Figure-3: Use of a Lewis Lead (See text).



Our THANKS to Kenneth Khoo (from Malaysia) for sharing this case with us!



6 comments:

  1. This post is useful for me!!! I am brazilian medical student. I want to know if is there ST depression in this tracing and how do i distinct from each other diferential diagnosis, that said, AVNRT, AVRT and Atrial Tachycardia? I am beginning to learn ekg this year, this blog is very amazing!!!

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    1. Oi. Muito obrigado pelo seu coment├írio! (Hi. Thanks a lot for your comment!). If I understand your question correctly — YES, there appears to be slight ST segment depression in a number of leads in this tracing — BUT — because the rhythm is AFlutter (Atrial Flutter) — the “flutter waves” are superimposed on the ST segments, and this makes it somewhat difficult to know how much ST depression there really is. The BEST way to tell, will be AFTER the rhythm is converted — to REPEAT the ECG. Chances are there will be much LESS ST depression at that time because: i) the heart rate will be much slower (ie, tachycardia is a common cause of ST depression); and ii) there will no longer be superimposed “flutter waves” once sinus rhythm has been restored. As to your other Questions — it is sometimes difficult to distinguish between AVNRT, AVRT and Atrial Tachycardia. You may be interested in reading the 10/16/2019 case on Dr. Smith’s ECG Blog ( http://hqmeded-ecg.blogspot.com/2019/10/what-could-this-rhythm-be-and-what-is.html ) — which illustrates how the duration of the RP’ interval during the regular SVT rhythm can sometimes help in distinction between AVRT vs AVNRT (discussed in detail in My Comment at the bottom of the page). I discuss some pointers for distinguishing AFlutter from ATach at THIS LINK ( http://ecg-interpretation.blogspot.com/2016/12/ecg-blog-138-svt-av-block-atrial.html ). Finally — regarding the question of HOW to interpret ST-T wave depression, I reviewed in some detail simplified diagnostic considerations when confronted with ST depression in My Comment at the bottom of the page of Dr. Smith’s 10/21/2019 post ( = https://hqmeded-ecg.blogspot.com/2019/10/is-this-st-depression-due-to-lateral.html )

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  2. Great Pearls, Ken!

    The question arises "If the ventricular rate is typically around 150/minute because the atrial rate is typically around 300/minute (with a 2:1 conduction ratio), then why is the atrial rate usually around 300/minute in just about everyone?" The answer lies in the circumference of the tricuspid valve annulus which constitutes the reentrant circuit for typical CW and CCW atrial flutter. That circumference is about the same for almost all normal-sized adults and it results in an atrial cycle length that is very close to 200 msec (or 300 beats/min).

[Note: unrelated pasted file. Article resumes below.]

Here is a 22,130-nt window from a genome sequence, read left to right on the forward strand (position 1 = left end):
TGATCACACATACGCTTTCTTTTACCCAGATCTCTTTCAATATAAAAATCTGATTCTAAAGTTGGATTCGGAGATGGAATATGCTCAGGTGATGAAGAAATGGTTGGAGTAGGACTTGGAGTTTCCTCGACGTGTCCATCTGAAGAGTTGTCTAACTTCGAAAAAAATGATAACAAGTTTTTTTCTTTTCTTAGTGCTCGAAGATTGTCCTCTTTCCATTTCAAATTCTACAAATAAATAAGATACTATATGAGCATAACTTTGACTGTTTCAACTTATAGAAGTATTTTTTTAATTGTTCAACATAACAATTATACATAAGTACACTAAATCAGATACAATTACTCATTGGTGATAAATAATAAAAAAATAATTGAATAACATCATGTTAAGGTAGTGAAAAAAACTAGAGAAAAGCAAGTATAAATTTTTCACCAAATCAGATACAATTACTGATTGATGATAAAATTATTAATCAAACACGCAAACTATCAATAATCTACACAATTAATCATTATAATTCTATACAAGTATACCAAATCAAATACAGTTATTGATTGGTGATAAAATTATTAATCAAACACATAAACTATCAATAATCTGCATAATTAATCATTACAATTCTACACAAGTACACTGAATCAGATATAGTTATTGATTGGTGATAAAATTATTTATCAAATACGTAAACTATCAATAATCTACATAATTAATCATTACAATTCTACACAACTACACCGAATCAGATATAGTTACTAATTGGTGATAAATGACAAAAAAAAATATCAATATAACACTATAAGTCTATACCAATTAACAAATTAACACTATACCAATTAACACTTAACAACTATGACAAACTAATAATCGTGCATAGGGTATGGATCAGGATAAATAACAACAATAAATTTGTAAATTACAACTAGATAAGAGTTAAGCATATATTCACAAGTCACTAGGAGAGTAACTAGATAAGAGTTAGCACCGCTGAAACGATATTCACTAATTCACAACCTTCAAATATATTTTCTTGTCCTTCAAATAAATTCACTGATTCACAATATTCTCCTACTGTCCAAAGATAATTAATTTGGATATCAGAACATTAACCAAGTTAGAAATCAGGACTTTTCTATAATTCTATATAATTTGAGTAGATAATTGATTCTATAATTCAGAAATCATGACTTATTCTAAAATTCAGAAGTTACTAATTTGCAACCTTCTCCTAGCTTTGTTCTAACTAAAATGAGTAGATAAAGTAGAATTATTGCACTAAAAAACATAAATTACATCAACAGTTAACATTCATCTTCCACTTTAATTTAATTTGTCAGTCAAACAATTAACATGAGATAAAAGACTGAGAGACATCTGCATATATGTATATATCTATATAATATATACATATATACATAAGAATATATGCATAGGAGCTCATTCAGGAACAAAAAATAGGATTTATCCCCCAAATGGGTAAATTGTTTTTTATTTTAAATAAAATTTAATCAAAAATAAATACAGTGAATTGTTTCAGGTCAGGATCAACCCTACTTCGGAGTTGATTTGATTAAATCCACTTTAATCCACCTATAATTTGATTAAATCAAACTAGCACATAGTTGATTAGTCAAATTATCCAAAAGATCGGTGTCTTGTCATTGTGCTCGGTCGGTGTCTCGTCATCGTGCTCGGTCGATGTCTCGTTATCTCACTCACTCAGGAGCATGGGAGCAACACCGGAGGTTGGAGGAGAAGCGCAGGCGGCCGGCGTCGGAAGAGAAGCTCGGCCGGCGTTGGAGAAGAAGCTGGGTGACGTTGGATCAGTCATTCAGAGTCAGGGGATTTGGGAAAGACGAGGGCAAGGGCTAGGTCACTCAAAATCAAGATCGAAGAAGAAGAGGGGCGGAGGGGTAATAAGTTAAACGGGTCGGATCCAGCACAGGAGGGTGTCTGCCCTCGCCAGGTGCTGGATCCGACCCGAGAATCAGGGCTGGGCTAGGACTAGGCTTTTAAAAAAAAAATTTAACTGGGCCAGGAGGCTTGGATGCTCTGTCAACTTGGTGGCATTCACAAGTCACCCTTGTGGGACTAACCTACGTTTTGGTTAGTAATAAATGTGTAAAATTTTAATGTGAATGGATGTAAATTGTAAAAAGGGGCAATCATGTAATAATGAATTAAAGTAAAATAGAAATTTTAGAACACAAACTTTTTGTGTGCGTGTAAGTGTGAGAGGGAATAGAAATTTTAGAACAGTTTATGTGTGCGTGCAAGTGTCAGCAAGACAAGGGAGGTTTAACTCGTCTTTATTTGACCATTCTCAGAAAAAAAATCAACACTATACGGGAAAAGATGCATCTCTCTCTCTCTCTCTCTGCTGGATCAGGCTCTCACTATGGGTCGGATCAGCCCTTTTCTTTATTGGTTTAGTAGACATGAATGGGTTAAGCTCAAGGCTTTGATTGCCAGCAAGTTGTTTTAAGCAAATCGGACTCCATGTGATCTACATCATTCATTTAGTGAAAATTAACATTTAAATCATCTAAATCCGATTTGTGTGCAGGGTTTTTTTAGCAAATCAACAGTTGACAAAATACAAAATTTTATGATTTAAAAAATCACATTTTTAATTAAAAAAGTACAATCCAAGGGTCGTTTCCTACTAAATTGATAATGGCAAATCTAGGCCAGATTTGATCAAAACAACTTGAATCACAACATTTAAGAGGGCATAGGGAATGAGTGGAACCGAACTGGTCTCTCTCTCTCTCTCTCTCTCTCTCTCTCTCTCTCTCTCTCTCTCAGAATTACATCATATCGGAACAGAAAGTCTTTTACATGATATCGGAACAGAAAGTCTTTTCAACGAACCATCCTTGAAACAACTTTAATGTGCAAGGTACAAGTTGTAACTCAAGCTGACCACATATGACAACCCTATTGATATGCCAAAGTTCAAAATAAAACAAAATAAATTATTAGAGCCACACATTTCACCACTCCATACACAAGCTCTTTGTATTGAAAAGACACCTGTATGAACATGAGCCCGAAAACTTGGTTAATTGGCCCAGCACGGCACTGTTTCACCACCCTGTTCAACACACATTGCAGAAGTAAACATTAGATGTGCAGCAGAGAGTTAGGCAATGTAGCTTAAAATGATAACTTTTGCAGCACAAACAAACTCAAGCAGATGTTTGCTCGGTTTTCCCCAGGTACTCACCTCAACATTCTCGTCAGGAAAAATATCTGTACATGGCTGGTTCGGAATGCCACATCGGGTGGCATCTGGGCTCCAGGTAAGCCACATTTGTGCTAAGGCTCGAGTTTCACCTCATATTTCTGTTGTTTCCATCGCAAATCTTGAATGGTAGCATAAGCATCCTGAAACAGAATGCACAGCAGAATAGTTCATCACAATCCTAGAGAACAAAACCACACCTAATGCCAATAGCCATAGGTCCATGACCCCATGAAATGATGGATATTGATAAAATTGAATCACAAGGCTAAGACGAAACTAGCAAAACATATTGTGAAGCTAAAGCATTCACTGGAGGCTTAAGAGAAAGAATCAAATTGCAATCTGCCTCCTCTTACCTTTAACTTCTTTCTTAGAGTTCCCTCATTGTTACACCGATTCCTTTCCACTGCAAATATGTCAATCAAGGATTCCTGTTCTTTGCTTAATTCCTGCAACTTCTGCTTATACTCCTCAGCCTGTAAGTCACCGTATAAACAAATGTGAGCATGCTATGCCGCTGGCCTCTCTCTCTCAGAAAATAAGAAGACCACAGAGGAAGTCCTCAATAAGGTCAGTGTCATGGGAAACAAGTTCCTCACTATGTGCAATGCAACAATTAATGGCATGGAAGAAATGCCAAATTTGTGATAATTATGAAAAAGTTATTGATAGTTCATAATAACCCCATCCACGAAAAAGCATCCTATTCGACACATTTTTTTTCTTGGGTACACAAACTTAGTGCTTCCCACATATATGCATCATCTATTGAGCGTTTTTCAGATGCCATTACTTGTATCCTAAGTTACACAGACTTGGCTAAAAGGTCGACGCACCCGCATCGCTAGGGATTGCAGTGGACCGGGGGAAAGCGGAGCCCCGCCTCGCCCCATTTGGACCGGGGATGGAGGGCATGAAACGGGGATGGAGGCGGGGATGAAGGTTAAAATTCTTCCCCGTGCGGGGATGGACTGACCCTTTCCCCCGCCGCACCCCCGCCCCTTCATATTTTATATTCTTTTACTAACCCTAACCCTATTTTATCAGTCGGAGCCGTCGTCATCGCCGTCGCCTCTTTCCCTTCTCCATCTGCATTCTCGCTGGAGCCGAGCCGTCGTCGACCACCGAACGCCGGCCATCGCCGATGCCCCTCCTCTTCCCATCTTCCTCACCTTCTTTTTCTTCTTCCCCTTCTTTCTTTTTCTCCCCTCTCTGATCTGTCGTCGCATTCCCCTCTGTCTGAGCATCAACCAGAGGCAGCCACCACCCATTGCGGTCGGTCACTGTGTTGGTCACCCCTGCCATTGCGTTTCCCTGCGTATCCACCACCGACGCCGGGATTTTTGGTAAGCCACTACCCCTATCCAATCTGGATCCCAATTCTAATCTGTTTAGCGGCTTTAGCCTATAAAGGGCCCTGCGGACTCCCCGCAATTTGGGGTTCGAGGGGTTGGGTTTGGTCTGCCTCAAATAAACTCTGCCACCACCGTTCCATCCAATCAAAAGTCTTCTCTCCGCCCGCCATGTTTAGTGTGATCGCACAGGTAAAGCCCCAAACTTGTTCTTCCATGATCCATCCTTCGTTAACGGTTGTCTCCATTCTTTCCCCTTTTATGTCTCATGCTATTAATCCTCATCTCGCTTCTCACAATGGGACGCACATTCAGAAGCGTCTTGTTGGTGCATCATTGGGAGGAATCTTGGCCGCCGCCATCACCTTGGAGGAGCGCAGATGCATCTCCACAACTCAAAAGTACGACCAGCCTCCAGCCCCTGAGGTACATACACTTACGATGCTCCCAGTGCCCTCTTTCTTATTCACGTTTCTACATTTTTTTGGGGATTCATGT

I also think that one of the reasons that this dysrhythmia is so often missed is because beginners are taught to look only in Lead II for P waves. V1 is very good for displaying P waves that can't be seen in Lead II. But don't forget about the other chest leads. On many occasions I've had to depend on V4 or V5 to show me the P waves.

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    1. THANKS so much (as always!) Jerry for your comments! I could not agree more. Although atrial flutter is NOT an overly common arrhythmia in children — when it occurs, the atrial rate of flutter may be faster, leading to a resultant faster ventricular rate — for JUST the anatomic reasons you mention, with smaller size in the smaller hearts of children leading to a faster atrial rate. As we both emphasize — there are certain “Go To” leads, that with experience one learns exactly how to see those 2:1 atrial deflections (even when they are small and partially hidden) — but important (as you emphasize) to always be sure you search ALL 12 leads when looking for atrial activity. I like to emphasize the adage, “If you have a regular SVT at ~150/minute in an adult, without clear sign of sinus P waves — Think AFlutter UNTIL you prove otherwise — and that way you immediately become MUCH less likely to overlook this diagnosis. THANKS again for your Pearls! — :)

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  3. Thank you Ken! I alway enjoy your comments!
    I have a question: I recently recorded a similar ECG. It had an atrial rate of 300 with 2:1 conduction and a ventricular rate of 150. But the atrial activity showed only in form of small blips with a normal baseline in between. P-Wave axes were distributed as in atrial flutter (negative in the inferior leads and positive in V1). So it had the the atrial rate of atrial flutter but the morphology of atrial tachycardia. Some say you can only call it atrial flutter if you do not have an isoelectric baseline. What do you say?

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    1. @ Mac — THANKS for your comment! A “picture is worth 1,000 words” — so hard to make specific comments on the tracing you had without seeing it … — but to me, the rate is telling. Although in theory ATach may attain atrial rates over 250/minute — that’s just not common — so if the atrial rate in your tracing was ~300/minute — I would think that is very strong evidence favoring AFlutter as the diagnosis. I discuss differentiation between ATach vs AFlutter here — http://ecg-interpretation.blogspot.com/2016/12/ecg-blog-138-svt-av-block-atrial.html — but “Take Home” points are that: i) there are “atypical forms” of AFlutter, in which a “sawtooth” morphology may not be seen — so an isoelectric baseline does not rule out flutter; ii) Sometimes distinction between AFlutter vs ATach can only be made in the EP lab; and iii) Fortunately — this distinction is usually not essential in the short-term (ie, You’ll probably treat both rhythms quite similar in an emergency setting) — and in the longterm, if initial management is refractory — you’ll be referring the patient. Hope that helps — :)